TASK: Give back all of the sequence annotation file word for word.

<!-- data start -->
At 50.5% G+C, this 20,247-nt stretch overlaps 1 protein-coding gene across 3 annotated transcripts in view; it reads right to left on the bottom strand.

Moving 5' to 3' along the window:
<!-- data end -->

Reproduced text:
At 50.5% G+C, this 20,247-nt stretch overlaps 1 protein-coding gene across 3 annotated transcripts in view; it reads right to left on the bottom strand.

Moving 5' to 3' along the window: